The Washington Redskins are facing even more scrutiny this week. Just days after announcing that they were retiring their controversial name and logo, the NFL team was accused of fostering an environment where at least 15 female employees were subjected to sexual harassment.
Several former employees spoke with The Washington Post for a bombshell report about the alleged harassment and verbal abuse at the franchise. According to the report, 15 female employees requested that the team release them from their non-disclosure agreements so that they could speak on the record of their experiences. Their request was denied.
One woman, Emily Applegate, opted to speak to the newspaper on the record anyway. As the only female who didn't request anonymity, she detailed her experiences before leaving in 2015.
"It was the most miserable experience of my life," the 31-year-old said. "And we all tolerated it, because we knew if we complained -- and they reminded us of this -- there were 1,000 people out there who would take our job in a heartbeat."
She said that she was verbally abused by a former chief operating officer who called her "f*cking stupid" and told her to wear tight clothing when meeting with clients "so the men in the room have something to look at."
Another executive allegedly turned a blind eye when a wealthy suite holder grabbed her friend's rear. This, and other abusive behavior, was ignored or even condoned by top executives, she said.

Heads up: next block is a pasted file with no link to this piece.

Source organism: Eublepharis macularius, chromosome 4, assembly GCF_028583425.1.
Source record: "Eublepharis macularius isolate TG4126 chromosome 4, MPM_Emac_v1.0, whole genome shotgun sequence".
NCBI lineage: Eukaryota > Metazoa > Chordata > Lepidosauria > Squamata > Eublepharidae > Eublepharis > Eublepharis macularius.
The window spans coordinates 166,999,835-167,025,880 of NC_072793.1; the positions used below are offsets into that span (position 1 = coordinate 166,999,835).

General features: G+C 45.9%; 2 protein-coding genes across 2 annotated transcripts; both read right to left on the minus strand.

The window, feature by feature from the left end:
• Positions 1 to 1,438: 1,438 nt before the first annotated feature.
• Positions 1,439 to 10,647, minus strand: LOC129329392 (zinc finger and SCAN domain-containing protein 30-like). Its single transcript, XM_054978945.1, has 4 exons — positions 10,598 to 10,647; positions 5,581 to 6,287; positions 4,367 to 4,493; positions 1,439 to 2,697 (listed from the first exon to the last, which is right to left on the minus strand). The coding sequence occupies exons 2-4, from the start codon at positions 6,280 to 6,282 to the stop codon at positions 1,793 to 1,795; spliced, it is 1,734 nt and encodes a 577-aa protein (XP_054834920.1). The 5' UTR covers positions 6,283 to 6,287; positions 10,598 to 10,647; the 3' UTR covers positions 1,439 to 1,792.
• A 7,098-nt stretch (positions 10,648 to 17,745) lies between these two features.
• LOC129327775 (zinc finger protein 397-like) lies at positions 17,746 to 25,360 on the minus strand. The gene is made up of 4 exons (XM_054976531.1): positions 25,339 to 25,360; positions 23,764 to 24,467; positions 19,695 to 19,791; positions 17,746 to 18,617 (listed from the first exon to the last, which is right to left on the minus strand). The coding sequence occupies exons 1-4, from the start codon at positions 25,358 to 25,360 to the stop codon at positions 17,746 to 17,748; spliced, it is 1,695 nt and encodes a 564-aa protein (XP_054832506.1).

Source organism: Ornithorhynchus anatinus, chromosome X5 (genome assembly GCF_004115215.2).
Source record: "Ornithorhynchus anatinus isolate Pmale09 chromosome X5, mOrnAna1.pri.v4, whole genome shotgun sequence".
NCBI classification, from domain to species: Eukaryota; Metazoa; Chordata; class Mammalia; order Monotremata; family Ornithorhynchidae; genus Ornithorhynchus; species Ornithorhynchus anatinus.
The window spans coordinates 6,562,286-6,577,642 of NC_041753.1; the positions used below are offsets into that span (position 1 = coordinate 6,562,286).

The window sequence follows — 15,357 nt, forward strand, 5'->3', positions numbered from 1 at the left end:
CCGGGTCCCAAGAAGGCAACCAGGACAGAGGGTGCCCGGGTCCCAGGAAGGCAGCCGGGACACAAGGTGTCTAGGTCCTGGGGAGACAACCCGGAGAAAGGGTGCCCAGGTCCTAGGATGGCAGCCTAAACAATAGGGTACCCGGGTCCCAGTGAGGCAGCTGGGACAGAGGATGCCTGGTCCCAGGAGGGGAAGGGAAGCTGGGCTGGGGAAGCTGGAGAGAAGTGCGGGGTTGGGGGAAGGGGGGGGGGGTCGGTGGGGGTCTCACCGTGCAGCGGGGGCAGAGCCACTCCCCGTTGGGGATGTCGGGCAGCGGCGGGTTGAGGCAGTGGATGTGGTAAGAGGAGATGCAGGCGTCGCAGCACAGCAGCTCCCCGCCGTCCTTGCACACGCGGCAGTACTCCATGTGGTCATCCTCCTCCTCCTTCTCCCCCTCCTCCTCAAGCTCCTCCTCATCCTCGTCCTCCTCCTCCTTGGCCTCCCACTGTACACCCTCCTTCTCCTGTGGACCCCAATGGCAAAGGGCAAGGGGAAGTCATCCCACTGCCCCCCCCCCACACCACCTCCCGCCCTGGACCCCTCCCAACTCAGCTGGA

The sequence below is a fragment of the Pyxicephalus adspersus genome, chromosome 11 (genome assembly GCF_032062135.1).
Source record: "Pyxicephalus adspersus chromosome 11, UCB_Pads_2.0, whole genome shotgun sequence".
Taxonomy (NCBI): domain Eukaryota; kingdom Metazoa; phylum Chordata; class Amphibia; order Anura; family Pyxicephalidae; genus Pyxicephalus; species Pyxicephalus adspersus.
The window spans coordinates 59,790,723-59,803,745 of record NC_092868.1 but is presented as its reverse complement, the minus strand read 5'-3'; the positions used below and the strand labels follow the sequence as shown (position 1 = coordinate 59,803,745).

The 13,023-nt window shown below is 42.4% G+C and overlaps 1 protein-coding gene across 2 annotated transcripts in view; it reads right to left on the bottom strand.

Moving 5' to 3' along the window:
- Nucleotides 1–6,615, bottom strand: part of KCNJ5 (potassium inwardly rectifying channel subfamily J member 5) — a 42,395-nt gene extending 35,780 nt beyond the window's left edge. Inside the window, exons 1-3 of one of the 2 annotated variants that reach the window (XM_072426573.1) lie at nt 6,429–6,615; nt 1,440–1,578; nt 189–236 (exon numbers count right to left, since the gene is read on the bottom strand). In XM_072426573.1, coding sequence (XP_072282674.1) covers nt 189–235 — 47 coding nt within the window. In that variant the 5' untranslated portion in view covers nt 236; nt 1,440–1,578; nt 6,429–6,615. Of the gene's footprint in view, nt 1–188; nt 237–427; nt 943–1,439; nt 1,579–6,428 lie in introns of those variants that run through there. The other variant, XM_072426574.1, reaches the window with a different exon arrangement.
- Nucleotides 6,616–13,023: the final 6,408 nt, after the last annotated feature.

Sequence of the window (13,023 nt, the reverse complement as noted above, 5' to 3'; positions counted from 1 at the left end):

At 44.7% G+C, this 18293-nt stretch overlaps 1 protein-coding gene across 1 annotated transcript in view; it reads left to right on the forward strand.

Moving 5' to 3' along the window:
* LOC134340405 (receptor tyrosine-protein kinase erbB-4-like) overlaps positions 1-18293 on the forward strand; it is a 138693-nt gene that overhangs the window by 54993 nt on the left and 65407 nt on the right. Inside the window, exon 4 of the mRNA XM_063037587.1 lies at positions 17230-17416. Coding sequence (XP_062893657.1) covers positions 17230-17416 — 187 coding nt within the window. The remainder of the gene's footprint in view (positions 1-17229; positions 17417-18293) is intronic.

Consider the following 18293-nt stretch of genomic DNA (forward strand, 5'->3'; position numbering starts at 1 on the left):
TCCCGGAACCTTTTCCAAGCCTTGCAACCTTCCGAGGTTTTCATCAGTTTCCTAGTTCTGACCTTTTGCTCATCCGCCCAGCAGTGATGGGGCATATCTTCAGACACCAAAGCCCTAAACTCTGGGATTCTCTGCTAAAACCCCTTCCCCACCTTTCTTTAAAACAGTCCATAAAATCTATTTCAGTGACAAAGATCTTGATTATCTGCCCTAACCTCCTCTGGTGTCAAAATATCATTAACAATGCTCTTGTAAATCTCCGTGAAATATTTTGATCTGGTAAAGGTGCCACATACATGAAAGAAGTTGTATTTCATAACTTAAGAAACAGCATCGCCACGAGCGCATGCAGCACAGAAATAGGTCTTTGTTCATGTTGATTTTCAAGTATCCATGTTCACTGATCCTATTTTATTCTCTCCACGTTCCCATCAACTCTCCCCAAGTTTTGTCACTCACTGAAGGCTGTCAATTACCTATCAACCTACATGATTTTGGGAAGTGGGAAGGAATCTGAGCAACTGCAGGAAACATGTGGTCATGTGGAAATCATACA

Applegate and the 14 other females say that the abuse ranged from unwelcome advances or comments, to suggestions that they flirt with important clients. The harassment is alleged to have taken place from 2006 to 2019, much of that time under Daniel Snyder's watch.
Team owner Snyder denied the Washington Post's requests for comment, but three employees accused of bad behavior suddenly left the organization after the paper made the franchise aware of the complaints. Among those who left are Larry Michael, the famous radio voice for the team, and Alex Santos, a director of pro personnel.
Michael was caught on a hot mic making comments of a sexual nature about a young intern.
Richard Mann, who was the assistant director of pro personnel, was fired last week. He is accused of making suggestive comments.
The team also said that it was hiring a legal team to do a review of the claims and establish guidelines going forward.
"The Washington Redskins football team takes issues of employee conduct seriously. … While we do not speak to specific employee situations publicly, when new allegations of conduct are brought forward that are contrary to these policies, we address them promptly," the team said.
Julia Payne, who worked for the Clinton administration, said that she worked for the team briefly in the early 2000s, and while she didn't witness the sexual harassment being reported, she did say that it was a "toxic" and "hostile" environment and wasn't surprised that the women may not want to contact HR given the behavior of the team's owner.